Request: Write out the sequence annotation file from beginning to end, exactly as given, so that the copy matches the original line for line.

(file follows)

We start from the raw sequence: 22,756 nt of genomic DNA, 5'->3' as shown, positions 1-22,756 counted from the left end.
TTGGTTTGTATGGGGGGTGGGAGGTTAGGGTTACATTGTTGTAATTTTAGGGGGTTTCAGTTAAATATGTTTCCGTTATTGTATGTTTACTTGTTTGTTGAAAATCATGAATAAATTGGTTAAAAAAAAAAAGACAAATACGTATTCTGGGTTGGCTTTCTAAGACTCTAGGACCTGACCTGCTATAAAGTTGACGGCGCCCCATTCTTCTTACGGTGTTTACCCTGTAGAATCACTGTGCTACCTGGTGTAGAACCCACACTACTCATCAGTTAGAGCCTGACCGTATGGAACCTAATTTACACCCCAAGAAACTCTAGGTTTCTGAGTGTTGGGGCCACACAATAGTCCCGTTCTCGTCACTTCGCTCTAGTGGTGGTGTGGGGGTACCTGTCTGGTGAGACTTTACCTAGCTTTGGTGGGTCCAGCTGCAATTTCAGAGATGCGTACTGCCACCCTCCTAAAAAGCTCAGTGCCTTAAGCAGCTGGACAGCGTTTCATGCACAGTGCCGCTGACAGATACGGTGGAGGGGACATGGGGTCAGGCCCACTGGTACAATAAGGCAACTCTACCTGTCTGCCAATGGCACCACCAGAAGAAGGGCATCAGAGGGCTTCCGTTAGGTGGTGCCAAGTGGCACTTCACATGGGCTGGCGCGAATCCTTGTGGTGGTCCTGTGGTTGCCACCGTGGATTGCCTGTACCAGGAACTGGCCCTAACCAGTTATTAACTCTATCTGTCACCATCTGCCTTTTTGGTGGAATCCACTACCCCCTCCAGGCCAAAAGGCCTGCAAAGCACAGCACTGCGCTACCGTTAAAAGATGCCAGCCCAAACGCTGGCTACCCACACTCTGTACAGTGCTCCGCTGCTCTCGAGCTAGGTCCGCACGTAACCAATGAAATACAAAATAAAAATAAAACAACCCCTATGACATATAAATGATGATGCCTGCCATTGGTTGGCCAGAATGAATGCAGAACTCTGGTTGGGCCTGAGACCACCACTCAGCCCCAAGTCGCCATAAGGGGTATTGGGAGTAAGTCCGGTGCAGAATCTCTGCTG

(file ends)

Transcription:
We start from the raw sequence: 22,756 nt of genomic DNA, 5'->3' as shown, positions 1-22,756 counted from the left end.
TTGGTTTGTATGGGGGGTGGGAGGTTAGGGTTACATTGTTGTAATTTTAGGGGGTTTCAGTTAAATATGTTTCCGTTATTGTATGTTTACTTGTTTGTTGAAAATCATGAATAAATTGGTTAAAAAAAAAAAGACAAATACGTATTCTGGGTTGGCTTTCTAAGACTCTAGGACCTGACCTGCTATAAAGTTGACGGCGCCCCATTCTTCTTACGGTGTTTACCCTGTAGAATCACTGTGCTACCTGGTGTAGAACCCACACTACTCATCAGTTAGAGCCTGACCGTATGGAACCTAATTTACACCCCAAGAAACTCTAGGTTTCTGAGTGTTGGGGCCACACAATAGTCCCGTTCTCGTCACTTCGCTCTAGTGGTGGTGTGGGGGTACCTGTCTGGTGAGACTTTACCTAGCTTTGGTGGGTCCAGCTGCAATTTCAGAGATGCGTACTGCCACCCTCCTAAAAAGCTCAGTGCCTTAAGCAGCTGGACAGCGTTTCATGCACAGTGCCGCTGACAGATACGGTGGAGGGGACATGGGGTCAGGCCCACTGGTACAATAAGGCAACTCTACCTGTCTGCCAATGGCACCACCAGAAGAAGGGCATCAGAGGGCTTCCGTTAGGTGGTGCCAAGTGGCACTTCACATGGGCTGGCGCGAATCCTTGTGGTGGTCCTGTGGTTGCCACCGTGGATTGCCTGTACCAGGAACTGGCCCTAACCAGTTATTAACTCTATCTGTCACCATCTGCCTTTTTGGTGGAATCCACTACCCCCTCCAGGCCAAAAGGCCTGCAAAGCACAGCACTGCGCTACCGTTAAAAGATGCCAGCCCAAACGCTGGCTACCCACACTCTGTACAGTGCTCCGCTGCTCTCGAGCTAGGTCCGCACGTAACCAATGAAATACAAAATAAAAATAAAACAACCCCTATGACATATAAATGATGATGCCTGCCATTGGTTGGCCAGAATGAATGCAGAACTCTGGTTGGGCCTGAGACCACCACTCAGCCCCAAGTCGCCATAAGGGGTATTGGGAGTAAGTCCGGTGCAGAATCTCTGCTG